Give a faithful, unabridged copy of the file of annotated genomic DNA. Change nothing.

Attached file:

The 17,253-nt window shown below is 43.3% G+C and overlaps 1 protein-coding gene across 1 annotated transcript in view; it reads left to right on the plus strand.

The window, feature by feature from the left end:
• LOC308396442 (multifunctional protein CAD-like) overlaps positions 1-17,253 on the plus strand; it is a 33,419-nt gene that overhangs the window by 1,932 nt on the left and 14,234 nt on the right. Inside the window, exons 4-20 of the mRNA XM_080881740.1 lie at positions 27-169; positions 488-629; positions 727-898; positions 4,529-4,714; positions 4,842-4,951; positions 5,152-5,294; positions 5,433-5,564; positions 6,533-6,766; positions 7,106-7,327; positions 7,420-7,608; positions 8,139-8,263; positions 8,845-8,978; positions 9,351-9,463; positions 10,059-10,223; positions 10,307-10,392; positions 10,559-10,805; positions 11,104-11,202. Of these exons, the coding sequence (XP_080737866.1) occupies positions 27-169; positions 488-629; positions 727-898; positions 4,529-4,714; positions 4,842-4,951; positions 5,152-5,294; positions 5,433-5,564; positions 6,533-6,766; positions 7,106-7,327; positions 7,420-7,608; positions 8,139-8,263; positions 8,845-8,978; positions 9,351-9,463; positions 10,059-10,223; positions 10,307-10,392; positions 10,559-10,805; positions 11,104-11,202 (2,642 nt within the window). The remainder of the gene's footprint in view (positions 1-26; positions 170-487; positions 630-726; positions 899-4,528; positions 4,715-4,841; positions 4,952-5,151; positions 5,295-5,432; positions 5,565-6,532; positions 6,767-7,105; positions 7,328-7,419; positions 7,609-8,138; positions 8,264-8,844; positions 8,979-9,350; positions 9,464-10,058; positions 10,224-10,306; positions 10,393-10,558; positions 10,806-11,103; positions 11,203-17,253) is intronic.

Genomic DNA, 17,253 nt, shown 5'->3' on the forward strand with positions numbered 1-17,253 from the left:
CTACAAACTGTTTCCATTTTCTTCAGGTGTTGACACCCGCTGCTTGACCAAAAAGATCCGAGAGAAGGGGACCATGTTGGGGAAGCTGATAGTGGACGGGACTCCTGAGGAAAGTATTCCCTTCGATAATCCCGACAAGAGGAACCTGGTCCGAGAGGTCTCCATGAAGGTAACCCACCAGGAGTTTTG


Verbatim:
The 17,253-nt window shown below is 43.3% G+C and overlaps 1 protein-coding gene across 1 annotated transcript in view; it reads left to right on the plus strand.

The window, feature by feature from the left end:
• LOC308396442 (multifunctional protein CAD-like) overlaps positions 1-17,253 on the plus strand; it is a 33,419-nt gene that overhangs the window by 1,932 nt on the left and 14,234 nt on the right. Inside the window, exons 4-20 of the mRNA XM_080881740.1 lie at positions 27-169; positions 488-629; positions 727-898; positions 4,529-4,714; positions 4,842-4,951; positions 5,152-5,294; positions 5,433-5,564; positions 6,533-6,766; positions 7,106-7,327; positions 7,420-7,608; positions 8,139-8,263; positions 8,845-8,978; positions 9,351-9,463; positions 10,059-10,223; positions 10,307-10,392; positions 10,559-10,805; positions 11,104-11,202. Of these exons, the coding sequence (XP_080737866.1) occupies positions 27-169; positions 488-629; positions 727-898; positions 4,529-4,714; positions 4,842-4,951; positions 5,152-5,294; positions 5,433-5,564; positions 6,533-6,766; positions 7,106-7,327; positions 7,420-7,608; positions 8,139-8,263; positions 8,845-8,978; positions 9,351-9,463; positions 10,059-10,223; positions 10,307-10,392; positions 10,559-10,805; positions 11,104-11,202 (2,642 nt within the window). The remainder of the gene's footprint in view (positions 1-26; positions 170-487; positions 630-726; positions 899-4,528; positions 4,715-4,841; positions 4,952-5,151; positions 5,295-5,432; positions 5,565-6,532; positions 6,767-7,105; positions 7,328-7,419; positions 7,609-8,138; positions 8,264-8,844; positions 8,979-9,350; positions 9,464-10,058; positions 10,224-10,306; positions 10,393-10,558; positions 10,806-11,103; positions 11,203-17,253) is intronic.

Genomic DNA, 17,253 nt, shown 5'->3' on the forward strand with positions numbered 1-17,253 from the left:
CTACAAACTGTTTCCATTTTCTTCAGGTGTTGACACCCGCTGCTTGACCAAAAAGATCCGAGAGAAGGGGACCATGTTGGGGAAGCTGATAGTGGACGGGACTCCTGAGGAAAGTATTCCCTTCGATAATCCCGACAAGAGGAACCTGGTCCGAGAGGTCTCCATGAAGGTAACCCACCAGGAGTTTTG